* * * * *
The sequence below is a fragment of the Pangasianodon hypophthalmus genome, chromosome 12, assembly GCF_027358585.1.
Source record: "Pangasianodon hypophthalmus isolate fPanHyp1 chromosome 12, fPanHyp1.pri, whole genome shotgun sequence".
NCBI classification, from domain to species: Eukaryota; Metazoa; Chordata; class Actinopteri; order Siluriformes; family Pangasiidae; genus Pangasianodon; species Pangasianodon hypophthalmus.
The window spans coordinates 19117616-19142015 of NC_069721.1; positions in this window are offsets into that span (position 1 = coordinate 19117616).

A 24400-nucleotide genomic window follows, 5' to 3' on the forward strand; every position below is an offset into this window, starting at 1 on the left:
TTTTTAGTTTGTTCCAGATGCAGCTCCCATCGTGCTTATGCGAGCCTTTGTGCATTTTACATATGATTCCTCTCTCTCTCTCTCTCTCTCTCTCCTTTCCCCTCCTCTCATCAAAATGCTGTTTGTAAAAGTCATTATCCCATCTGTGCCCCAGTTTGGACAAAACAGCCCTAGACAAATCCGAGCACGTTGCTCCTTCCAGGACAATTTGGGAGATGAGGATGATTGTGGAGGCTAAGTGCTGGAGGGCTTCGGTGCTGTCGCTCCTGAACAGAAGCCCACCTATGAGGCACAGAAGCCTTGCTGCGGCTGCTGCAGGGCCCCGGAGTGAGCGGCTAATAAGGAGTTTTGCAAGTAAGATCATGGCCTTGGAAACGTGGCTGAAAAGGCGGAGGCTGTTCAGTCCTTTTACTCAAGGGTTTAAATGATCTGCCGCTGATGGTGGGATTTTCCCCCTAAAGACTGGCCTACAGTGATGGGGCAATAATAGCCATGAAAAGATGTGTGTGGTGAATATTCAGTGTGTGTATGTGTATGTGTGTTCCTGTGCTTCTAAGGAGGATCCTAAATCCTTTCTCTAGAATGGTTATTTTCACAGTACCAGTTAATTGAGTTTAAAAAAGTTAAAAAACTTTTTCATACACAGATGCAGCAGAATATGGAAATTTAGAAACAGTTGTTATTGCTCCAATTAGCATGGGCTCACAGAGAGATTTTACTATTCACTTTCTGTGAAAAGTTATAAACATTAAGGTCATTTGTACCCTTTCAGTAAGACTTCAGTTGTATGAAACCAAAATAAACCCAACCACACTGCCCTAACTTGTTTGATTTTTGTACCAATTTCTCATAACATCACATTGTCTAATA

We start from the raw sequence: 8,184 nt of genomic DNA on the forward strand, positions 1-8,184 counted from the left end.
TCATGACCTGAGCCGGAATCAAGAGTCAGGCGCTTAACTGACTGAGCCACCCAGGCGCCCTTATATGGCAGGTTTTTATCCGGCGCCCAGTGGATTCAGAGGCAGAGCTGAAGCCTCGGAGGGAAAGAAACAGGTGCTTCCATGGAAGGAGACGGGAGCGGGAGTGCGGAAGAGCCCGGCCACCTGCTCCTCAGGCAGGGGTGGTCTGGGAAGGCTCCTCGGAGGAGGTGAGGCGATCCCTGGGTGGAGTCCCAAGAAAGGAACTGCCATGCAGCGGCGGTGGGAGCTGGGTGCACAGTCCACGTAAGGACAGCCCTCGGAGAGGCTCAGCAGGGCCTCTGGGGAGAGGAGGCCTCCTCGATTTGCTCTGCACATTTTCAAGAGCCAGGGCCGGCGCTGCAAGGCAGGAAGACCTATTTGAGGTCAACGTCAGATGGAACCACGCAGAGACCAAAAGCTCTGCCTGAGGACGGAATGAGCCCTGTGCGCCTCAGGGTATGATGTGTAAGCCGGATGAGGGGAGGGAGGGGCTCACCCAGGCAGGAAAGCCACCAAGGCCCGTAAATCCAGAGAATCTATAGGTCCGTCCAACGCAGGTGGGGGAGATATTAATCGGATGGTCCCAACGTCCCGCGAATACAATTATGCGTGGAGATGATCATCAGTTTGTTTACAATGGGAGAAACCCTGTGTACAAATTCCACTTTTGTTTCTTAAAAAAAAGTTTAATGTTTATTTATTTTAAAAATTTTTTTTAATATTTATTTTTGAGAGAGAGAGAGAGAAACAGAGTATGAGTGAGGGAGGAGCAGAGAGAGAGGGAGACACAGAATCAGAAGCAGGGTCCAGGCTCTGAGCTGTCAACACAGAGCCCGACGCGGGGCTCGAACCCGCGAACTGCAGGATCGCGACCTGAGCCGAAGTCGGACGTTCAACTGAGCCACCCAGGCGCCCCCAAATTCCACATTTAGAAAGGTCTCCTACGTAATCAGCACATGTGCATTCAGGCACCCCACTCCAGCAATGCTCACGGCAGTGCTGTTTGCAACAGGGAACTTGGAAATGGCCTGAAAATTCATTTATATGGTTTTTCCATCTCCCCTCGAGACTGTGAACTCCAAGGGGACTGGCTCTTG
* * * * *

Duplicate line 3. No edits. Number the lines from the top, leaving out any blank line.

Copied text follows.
NCBI classification, from domain to species: Eukaryota; Metazoa; Chordata; class Actinopteri; order Siluriformes; family Pangasiidae; genus Pangasianodon; species Pangasianodon hypophthalmus.